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Hits: Sundance Review

Hits Sundance Film Still - H 2014
Erinn Hayes, Michael Cera and James Adomian in "Hits"

The Bottom Line

Celebrity in the age of the viral sensation gets broad treatment in this modest effort, unlikely to reflect its title.

Venue

Sundance Film Festival (Premieres)

Cast

Meredith Hagner, Matt Walsh, James Adomian, Jake Cherry, Derek Waters, Wyatt Cenac, Amy Sedaris, David Koechner, Jason Ritter, Amy Carlson, Jessie Ennis, Erinn Hayes, Michael Cera, Kurt Braunohler, Julia Stiles

Director-screenwriter

David Cross

Comedian David Cross turns writer-director with this riff on the absurdities of fame, calling on pals like Amy Sedaris, Michael Cera and Jason Ritter to spice up his ensemble.

David Cross is best known for his beloved HBO sketch comedy series, Mr. Show, and for his role on the equally adored Arrested Development, an idiosyncratic sitcom so inspired in its original incarnation that even last year’s disappointingly patchy Netflix resurrection didn’t dampen fans’ ardor. Some of that goodwill might rub off on Cross’ first feature as writer-director, Hits: a frequently funny but easy-prey satire about America’s obsession with fame, displaying a small-screen sensibility that extends from its joke setups to its boxy visuals. Given that much of the conflict is built around the uproar at a small-town council meeting, it almost seems like a Parks and Recreation knockoff.

None of which is to say that the movie doesn’t deliver laughs. An ensemble cast peppered with stand-up comics and names like Amy Sedaris, Michael Cera and Jason Ritter in quirky roles (Julia Stiles also swings by for a droll cameo) will likely help it find a life as a VOD entry, particularly if given a catchier title.

Dave Stuben (Matt Walsh) is a middle-aged municipal employee in the depressed, working-class town of Liberty, N.Y., a less-than-subtle misnomer given how often Dave feels he’s being denied his civil rights. The thorn in the side of officious councilwoman Christina Caserta (Amy Carlson), he bombards her office with phone calls, emails and faxes outlining his grievances -- unplowed roads, speeding drivers, potholes -- and regularly goes beyond his three minutes of allocated citizen complaint time at council meetings.

Dave’s daughter Katelyn (Meredith Hagner) is a less dangerous version of Robert De Niro’s character in The King of Comedy. Desperate for fame and delusional about her singing abilities, the untalented girl dreams of being a breakthrough star on The Voice, incessantly rehearsing for imaginary guest spots on The Ellen DeGeneres Show.

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When Dave’s angry council meeting rants turn up on YouTube, a Brooklyn weed dealer (Cera), finding them a hoot, shows them to his client Donovan (James Adomian). But neo-hippie do-gooder Donovan sees the injustice being perpetrated against martyred Dave, identifying him as a cause for his sparsely attended radical advocacy group, Think Tank. Quoting Dave’s cry of indignation -- “The town of Liberty has become Berlin under Hitler” -- Donovan makes a hilariously grandiose YouTube mashup of his council tirades and James Stewart’s impassioned speeches from Mr. Smith Goes to Washington. Titled “Dave Stuber vs. Tyranny,” the video goes viral, causing a mob of liberal cause junkies and news reporters to descend on Liberty, stealing the thunder of Donovan and his crew.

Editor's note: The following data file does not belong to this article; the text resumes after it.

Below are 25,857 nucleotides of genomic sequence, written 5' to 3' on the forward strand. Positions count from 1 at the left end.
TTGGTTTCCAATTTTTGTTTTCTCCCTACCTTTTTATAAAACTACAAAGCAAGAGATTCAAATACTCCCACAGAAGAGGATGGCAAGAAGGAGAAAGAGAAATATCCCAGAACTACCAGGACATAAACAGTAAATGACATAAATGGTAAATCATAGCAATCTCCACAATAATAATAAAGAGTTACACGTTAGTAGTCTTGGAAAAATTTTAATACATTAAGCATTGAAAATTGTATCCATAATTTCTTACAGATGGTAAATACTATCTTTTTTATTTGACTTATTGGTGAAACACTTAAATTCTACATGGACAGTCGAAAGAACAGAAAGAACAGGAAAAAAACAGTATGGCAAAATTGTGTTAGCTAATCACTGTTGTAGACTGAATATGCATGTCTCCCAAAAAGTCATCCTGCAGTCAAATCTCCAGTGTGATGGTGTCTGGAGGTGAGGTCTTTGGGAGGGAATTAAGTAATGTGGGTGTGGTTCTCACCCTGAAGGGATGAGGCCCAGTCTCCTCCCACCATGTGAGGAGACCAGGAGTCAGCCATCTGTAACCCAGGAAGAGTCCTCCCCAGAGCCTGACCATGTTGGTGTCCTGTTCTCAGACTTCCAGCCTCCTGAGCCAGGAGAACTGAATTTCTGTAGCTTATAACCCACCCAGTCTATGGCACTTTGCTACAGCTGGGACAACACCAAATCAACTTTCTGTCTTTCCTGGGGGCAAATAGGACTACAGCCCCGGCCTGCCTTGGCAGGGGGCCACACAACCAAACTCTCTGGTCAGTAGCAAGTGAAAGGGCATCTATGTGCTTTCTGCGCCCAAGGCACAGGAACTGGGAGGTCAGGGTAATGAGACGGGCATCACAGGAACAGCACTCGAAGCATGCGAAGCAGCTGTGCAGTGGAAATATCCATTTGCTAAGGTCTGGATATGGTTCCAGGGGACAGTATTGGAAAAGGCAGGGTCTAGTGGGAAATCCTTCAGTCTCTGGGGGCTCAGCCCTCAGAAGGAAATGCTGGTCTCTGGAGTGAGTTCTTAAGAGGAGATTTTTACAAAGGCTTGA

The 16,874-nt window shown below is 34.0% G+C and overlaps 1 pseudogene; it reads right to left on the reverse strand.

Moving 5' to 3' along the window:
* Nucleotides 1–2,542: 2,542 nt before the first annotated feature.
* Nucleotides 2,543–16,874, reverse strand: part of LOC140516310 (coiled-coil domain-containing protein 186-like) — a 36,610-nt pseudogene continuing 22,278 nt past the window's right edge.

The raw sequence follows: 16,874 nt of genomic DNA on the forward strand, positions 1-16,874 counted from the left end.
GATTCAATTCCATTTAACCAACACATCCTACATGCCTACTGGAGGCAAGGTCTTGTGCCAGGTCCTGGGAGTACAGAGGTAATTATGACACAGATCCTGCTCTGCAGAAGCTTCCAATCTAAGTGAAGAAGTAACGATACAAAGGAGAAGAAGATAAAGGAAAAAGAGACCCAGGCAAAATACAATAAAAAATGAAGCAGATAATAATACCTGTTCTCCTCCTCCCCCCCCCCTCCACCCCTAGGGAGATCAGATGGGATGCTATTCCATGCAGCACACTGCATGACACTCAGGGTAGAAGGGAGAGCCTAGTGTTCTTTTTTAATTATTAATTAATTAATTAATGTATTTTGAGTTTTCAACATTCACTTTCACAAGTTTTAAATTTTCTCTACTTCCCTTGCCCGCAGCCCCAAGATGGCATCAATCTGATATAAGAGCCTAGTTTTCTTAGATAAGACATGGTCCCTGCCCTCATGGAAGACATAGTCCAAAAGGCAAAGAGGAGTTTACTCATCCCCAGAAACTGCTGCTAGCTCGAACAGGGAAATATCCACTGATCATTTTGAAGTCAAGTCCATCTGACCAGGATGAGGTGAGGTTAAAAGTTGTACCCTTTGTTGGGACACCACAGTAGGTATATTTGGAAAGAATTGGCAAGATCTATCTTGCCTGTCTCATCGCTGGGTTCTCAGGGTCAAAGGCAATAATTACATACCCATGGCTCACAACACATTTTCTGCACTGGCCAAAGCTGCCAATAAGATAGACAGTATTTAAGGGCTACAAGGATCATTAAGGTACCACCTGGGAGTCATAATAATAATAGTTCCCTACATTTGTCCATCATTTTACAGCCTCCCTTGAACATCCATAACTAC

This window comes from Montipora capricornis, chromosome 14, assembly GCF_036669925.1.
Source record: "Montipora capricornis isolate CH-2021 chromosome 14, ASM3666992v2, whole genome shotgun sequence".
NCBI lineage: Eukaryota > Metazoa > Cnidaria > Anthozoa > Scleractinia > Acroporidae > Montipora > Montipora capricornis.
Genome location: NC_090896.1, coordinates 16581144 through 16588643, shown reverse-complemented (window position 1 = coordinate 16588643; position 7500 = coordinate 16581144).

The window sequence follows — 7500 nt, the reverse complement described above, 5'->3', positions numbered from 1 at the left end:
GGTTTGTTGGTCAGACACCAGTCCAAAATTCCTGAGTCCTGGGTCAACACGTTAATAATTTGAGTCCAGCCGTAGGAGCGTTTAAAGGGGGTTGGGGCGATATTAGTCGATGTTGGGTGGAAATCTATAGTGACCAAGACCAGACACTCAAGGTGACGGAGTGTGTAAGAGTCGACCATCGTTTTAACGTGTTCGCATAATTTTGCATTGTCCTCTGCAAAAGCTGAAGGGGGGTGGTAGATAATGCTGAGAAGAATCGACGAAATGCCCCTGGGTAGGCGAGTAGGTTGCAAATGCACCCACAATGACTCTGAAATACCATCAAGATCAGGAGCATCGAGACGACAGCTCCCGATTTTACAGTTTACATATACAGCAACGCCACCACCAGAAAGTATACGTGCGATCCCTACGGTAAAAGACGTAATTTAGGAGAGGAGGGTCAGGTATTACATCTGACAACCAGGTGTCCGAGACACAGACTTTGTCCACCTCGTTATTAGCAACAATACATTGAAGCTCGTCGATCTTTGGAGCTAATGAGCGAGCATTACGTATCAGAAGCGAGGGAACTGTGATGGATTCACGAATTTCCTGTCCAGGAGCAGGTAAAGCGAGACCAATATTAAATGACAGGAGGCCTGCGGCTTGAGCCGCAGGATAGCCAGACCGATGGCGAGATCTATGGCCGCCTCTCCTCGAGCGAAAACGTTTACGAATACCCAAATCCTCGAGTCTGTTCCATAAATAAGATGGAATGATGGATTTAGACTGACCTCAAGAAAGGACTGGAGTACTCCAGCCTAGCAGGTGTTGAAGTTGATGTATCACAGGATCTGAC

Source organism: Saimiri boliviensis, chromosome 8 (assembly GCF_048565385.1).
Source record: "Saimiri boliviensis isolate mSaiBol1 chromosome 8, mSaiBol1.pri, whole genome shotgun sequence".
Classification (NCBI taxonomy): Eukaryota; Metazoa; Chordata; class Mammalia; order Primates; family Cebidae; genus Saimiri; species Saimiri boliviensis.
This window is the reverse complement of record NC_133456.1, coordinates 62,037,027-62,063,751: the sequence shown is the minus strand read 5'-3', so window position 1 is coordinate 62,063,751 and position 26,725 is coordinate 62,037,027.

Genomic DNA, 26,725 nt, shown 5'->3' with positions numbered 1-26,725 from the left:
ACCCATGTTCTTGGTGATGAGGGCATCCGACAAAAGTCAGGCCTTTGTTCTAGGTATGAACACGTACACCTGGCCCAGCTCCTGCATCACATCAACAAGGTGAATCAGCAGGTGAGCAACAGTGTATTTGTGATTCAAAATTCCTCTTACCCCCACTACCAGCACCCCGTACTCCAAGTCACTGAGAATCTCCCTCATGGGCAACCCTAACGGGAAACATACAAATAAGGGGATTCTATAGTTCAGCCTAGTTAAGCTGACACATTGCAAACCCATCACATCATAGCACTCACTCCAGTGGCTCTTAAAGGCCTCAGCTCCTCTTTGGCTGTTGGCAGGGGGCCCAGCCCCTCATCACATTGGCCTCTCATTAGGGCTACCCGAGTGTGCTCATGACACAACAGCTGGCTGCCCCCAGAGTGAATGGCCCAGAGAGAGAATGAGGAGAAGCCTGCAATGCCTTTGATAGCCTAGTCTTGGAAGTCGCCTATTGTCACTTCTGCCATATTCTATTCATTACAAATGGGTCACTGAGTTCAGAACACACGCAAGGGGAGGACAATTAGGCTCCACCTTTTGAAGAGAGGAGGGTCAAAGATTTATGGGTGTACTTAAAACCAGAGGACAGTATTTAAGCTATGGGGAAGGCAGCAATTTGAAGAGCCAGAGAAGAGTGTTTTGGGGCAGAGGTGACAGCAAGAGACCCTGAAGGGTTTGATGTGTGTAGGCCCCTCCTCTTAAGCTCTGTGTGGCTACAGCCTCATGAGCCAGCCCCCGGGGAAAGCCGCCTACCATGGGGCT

Katelyn, meanwhile, has slapped down Dave’s money and compromised herself with a sleazebag stoner (Ritter) for a “professional-quality” demo recording. Somewhat concerned that her dad is not equipped to handle all the sudden attention, she’s also peeved that none of it is spilling over onto her.

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Familiar as much of this is, Cross’ material scores often enough for the film to entertain, and the cast has the timing and delivery to ensure that the humor lands, however softly. Walsh and Hagner even manage to sneak in the odd moment of poignancy. The trouble is that almost every target concerning bottom-feeding insta-celebrity culture could be (and has been) skewered just as effectively in a half-hour comedy format, stand-up routine or sketch. In the initial scenes, Cross shows some skill at weaving together the disparate characters via random connections. But the fine line between needling affection and condescension toward both local losers and meddling liberals gets blurred.

That’s especially the case in the climactic scene during which television cameras, activists and citizens converge on the town hall meeting to see newly made folk hero Dave take on the establishment. It’s no surprise that both Katelyn and the nerdy white rapper (Jake Cherry) who pines for her also turn up, seizing the opportunity to cleanse themselves of public humiliation.

While this circus is too chaotically handled to provide a satisfying payoff, the real problem is the decision to have beleaguered Dave reveal his true colors. Just a handful of lines spewed out at the height of his rage are enough to completely warp the comedy, leaving a sour stain all over the movie.

Venue: Sundance Film Festival (Premieres)

Cast: Meredith Hagner, Matt Walsh, James Adomian, Jake Cherry, Derek Waters, Wyatt Cenac, Amy Sedaris, David Koechner, Jason Ritter, Amy Carlson, Jessie Ennis, Erinn Hayes, Michael Cera, Kurt Braunohler, Julia Stiles

Production companies: Honora

Director-screenwriter: David Cross

Producers: Charles James Denton, Giles Andrew, Jessica Latham

Executive producers: Ben Altarescu, Brian Gross, Abe Schwartz

Director of photography: Paul Koestner

Production designer: Sam Lisenco

Music: Zoe Keating

Costume designer: Keri Lee Doris

Editor: Patrick B. Coleman

Sales: Cinetic Media

No rating, 100 minutes.